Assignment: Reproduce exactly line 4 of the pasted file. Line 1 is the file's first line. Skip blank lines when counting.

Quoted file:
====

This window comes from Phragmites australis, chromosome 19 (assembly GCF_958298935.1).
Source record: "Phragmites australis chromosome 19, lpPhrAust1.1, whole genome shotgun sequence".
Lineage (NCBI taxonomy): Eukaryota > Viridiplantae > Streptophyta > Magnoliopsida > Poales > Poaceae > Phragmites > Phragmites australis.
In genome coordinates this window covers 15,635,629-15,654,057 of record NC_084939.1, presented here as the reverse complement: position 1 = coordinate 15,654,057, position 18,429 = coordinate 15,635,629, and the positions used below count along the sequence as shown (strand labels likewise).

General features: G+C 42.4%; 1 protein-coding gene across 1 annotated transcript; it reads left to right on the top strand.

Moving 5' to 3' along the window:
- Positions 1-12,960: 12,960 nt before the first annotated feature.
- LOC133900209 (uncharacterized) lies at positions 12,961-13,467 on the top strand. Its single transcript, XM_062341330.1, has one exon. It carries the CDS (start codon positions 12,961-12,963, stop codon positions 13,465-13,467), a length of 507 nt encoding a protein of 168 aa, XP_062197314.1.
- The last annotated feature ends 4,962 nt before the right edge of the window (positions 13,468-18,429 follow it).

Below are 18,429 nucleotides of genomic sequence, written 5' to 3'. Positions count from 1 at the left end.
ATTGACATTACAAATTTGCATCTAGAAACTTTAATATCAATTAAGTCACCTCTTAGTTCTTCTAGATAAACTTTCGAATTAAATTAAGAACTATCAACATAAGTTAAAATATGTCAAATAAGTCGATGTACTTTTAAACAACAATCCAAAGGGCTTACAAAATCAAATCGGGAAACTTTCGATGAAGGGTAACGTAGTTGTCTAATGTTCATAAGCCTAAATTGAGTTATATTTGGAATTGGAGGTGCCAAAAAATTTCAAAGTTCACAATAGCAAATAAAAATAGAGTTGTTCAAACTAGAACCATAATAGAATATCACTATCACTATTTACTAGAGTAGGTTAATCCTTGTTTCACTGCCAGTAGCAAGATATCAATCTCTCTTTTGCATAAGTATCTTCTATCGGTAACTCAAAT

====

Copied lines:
In genome coordinates this window covers 15,635,629-15,654,057 of record NC_084939.1, presented here as the reverse complement: position 1 = coordinate 15,654,057, position 18,429 = coordinate 15,635,629, and the positions used below count along the sequence as shown (strand labels likewise).